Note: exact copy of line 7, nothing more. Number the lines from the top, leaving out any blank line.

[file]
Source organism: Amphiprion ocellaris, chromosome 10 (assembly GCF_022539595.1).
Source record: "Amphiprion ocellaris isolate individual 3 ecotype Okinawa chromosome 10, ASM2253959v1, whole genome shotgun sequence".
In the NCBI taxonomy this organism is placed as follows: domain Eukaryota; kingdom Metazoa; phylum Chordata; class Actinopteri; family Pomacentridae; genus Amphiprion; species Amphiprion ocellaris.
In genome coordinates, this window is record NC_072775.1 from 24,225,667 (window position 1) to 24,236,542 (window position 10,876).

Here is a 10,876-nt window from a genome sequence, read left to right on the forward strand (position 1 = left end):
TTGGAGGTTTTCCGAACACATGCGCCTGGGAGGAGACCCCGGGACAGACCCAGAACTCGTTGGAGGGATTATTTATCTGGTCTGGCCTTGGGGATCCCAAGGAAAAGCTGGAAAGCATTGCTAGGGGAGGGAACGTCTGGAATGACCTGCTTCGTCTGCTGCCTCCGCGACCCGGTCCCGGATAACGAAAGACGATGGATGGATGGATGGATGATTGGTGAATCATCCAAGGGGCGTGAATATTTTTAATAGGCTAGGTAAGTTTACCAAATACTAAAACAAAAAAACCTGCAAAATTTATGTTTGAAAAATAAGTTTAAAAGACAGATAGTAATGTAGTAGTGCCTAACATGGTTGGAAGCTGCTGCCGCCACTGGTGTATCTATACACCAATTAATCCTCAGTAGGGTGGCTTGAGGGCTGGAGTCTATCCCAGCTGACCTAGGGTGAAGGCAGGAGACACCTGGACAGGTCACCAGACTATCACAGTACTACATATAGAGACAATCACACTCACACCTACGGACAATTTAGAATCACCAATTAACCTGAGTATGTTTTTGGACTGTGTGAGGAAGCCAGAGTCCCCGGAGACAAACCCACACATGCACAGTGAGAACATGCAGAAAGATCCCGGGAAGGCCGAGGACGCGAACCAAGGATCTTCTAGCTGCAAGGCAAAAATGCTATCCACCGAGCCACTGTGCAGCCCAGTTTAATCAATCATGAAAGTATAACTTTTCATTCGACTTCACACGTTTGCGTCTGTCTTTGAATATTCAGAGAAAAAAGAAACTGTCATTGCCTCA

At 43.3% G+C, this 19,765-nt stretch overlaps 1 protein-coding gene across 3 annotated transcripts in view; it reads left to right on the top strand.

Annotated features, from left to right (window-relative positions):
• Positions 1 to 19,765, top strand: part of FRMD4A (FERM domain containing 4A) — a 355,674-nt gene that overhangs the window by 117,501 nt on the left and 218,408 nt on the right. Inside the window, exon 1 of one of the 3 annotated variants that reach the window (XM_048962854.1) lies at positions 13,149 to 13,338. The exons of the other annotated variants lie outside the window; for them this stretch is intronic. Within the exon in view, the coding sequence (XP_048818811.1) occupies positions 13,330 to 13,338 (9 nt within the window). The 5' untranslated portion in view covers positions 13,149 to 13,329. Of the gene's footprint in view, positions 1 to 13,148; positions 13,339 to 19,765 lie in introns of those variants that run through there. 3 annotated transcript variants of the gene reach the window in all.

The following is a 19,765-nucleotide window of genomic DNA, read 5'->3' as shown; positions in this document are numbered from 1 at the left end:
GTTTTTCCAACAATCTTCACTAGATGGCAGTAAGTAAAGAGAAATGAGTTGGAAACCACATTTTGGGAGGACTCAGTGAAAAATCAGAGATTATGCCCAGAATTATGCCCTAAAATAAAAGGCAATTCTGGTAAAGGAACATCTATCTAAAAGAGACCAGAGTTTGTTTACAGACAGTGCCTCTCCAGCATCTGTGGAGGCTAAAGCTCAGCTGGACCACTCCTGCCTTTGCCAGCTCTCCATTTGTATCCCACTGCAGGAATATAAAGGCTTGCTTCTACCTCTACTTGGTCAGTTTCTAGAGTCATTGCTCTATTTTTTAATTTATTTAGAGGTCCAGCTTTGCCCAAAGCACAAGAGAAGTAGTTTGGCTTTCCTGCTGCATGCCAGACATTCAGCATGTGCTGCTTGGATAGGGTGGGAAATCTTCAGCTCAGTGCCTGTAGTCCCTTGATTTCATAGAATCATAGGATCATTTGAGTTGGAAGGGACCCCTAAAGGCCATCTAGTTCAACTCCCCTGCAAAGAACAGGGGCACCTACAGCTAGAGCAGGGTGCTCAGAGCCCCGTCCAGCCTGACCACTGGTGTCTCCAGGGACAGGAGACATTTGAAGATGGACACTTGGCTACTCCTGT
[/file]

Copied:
At 43.3% G+C, this 19,765-nt stretch overlaps 1 protein-coding gene across 3 annotated transcripts in view; it reads left to right on the top strand.